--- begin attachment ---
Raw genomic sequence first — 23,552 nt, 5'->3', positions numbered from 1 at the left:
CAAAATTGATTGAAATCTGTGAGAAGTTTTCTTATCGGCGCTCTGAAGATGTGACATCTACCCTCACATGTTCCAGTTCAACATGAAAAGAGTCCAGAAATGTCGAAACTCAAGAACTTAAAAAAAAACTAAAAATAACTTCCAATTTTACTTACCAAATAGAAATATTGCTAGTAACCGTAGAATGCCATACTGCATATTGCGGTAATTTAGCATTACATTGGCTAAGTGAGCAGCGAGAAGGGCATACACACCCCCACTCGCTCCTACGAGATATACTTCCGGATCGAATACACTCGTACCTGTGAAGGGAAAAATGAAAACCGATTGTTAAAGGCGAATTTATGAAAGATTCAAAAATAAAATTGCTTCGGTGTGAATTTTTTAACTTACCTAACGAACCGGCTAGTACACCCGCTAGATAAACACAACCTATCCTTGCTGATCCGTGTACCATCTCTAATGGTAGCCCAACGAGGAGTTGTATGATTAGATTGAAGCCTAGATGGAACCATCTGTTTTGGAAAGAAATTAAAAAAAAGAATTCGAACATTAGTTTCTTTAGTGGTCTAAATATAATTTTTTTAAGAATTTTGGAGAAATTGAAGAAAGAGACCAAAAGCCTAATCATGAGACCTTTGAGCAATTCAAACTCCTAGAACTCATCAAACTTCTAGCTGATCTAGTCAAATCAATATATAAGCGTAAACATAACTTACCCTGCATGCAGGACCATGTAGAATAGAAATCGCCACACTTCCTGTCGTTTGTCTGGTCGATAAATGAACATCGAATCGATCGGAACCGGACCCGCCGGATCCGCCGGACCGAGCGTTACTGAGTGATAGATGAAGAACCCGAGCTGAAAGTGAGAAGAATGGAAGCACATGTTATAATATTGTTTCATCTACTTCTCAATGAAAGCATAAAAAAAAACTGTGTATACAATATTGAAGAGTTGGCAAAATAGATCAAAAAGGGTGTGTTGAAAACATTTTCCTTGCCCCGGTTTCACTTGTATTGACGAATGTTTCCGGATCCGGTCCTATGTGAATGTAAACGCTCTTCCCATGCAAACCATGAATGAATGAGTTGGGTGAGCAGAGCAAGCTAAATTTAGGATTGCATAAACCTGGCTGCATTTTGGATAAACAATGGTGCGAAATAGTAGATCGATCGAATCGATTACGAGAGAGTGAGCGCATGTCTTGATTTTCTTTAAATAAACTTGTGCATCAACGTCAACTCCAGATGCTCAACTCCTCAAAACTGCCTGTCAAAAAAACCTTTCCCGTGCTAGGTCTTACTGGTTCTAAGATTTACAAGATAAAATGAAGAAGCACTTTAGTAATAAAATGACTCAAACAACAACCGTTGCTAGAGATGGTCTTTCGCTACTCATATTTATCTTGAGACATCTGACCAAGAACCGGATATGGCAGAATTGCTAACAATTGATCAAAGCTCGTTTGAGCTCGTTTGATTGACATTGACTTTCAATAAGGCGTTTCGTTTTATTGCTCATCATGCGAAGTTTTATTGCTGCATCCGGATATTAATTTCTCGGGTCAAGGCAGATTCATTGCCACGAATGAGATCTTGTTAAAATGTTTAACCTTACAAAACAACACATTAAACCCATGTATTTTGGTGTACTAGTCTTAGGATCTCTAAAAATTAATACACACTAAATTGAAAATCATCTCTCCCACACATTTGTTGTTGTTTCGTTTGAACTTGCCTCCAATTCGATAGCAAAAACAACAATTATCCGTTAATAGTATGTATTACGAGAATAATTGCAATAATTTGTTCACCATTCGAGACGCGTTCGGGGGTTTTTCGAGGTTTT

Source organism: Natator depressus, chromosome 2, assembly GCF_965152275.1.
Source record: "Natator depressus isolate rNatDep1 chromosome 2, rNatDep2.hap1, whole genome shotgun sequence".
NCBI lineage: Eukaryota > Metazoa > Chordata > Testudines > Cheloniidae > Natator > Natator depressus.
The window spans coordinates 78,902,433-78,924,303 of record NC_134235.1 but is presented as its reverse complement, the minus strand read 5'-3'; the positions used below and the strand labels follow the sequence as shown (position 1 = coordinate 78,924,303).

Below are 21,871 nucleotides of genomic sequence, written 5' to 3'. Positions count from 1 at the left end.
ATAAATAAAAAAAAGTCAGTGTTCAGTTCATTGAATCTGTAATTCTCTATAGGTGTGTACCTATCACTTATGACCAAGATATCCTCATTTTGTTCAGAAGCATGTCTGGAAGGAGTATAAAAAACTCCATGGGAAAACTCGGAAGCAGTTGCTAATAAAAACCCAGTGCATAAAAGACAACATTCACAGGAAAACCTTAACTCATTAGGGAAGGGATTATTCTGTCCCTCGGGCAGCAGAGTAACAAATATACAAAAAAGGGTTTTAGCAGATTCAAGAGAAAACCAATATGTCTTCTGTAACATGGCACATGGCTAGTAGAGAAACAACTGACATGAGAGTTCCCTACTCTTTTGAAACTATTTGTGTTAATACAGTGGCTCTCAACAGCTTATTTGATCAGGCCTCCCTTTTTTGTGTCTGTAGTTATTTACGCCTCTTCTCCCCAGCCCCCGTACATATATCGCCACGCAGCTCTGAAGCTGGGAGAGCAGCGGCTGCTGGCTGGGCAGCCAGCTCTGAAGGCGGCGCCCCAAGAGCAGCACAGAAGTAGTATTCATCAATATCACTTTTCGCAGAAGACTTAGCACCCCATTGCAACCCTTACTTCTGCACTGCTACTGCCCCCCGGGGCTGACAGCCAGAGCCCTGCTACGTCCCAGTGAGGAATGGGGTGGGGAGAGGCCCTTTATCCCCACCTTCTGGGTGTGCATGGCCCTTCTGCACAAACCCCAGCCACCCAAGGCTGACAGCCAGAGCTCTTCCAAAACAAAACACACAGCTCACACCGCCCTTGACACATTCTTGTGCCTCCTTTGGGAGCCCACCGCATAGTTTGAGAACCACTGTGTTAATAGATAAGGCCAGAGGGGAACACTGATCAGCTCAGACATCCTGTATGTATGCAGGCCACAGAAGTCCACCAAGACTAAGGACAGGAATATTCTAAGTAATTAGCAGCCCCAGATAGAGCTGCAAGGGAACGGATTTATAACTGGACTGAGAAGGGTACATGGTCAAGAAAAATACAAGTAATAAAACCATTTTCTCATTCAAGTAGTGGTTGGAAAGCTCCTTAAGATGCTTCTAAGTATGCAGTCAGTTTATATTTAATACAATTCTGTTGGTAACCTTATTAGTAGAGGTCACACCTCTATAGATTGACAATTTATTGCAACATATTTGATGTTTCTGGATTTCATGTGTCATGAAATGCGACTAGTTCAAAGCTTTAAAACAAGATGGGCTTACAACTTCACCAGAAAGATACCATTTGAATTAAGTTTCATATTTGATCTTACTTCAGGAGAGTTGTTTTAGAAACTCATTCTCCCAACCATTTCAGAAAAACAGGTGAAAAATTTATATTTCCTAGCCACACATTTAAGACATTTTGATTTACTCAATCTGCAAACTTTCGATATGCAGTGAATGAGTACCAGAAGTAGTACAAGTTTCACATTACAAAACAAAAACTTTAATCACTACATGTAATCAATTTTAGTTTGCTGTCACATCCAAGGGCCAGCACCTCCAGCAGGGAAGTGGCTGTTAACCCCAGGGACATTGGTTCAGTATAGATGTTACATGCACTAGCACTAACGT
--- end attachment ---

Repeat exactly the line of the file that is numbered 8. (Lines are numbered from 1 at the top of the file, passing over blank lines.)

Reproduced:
ATAAATAAAAAAAAGTCAGTGTTCAGTTCATTGAATCTGTAATTCTCTATAGGTGTGTACCTATCACTTATGACCAAGATATCCTCATTTTGTTCAGAAGCATGTCTGGAAGGAGTATAAAAAACTCCATGGGAAAACTCGGAAGCAGTTGCTAATAAAAACCCAGTGCATAAAAGACAACATTCACAGGAAAACCTTAACTCATTAGGGAAGGGATTATTCTGTCCCTCGGGCAGCAGAGTAACAAATATACAAAAAAGGGTTTTAGCAGATTCAAGAGAAAACCAATATGTCTTCTGTAACATGGCACATGGCTAGTAGAGAAACAACTGACATGAGAGTTCCCTACTCTTTTGAAACTATTTGTGTTAATACAGTGGCTCTCAACAGCTTATTTGATCAGGCCTCCCTTTTTTGTGTCTGTAGTTATTTACGCCTCTTCTCCCCAGCCCCCGTACATATATCGCCACGCAGCTCTGAAGCTGGGAGAGCAGCGGCTGCTGGCTGGGCAGCCAGCTCTGAAGGCGGCGCCCCAAGAGCAGCACAGAAGTAGTATTCATCAATATCACTTTTCGCAGAAGACTTAGCACCCCATTGCAACCCTTACTTCTGCACTGCTACTGCCCCCCGGGGCTGACAGCCAGAGCCCTGCTACGTCCCAGTGAGGAATGGGGTGGGGAGAGGCCCTTTATCCCCACCTTCTGGGTGTGCATGGCCCTTCTGCACAAACCCCAGCCACCCAAGGCTGACAGCCAGAGCTCTTCCAAAACAAAACACACAGCTCACACCGCCCTTGACACATTCTTGTGCCTCCTTTGGGAGCCCACCGCATAGTTTGAGAACCACTGTGTTAATAGATAAGGCCAGAGGGGAACACTGATCAGCTCAGACATCCTGTATGTATGCAGGCCACAGAAGTCCACCAAGACTAAGGACAGGAATATTCTAAGTAATTAGCAGCCCCAGATAGAGCTGCAAGGGAACGGATTTATAACTGGACTGAGAAGGGTACATGGTCAAGAAAAATACAAGTAATAAAACCATTTTCTCATTCAAGTAGTGGTTGGAAAGCTCCTTAAGATGCTTCTAAGTATGCAGTCAGTTTATATTTAATACAATTCTGTTGGTAACCTTATTAGTAGAGGTCACACCTCTATAGATTGACAATTTATTGCAACATATTTGATGTTTCTGGATTTCATGTGTCATGAAATGCGACTAGTTCAAAGCTTTAAAACAAGATGGGCTTACAACTTCACCAGAAAGATACCATTTGAATTAAGTTTCATATTTGATCTTACTTCAGGAGAGTTGTTTTAGAAACTCATTCTCCCAACCATTTCAGAAAAACAGGTGAAAAATTTATATTTCCTAGCCACACATTTAAGACATTTTGATTTACTCAATCTGCAAACTTTCGATATGCAGTGAATGAGTACCAGAAGTAGTACAAGTTTCACATTACAAAACAAAAACTTTAATCACTACATGTAATCAATTTTAGTTTGCTGTCACATCCAAGGGCCAGCACCTCCAGCAGGGAAGTGGCTGTTAACCCCAGGGACATTGGTTCAGTATAGATGTTACATGCACTAGCACTAACGT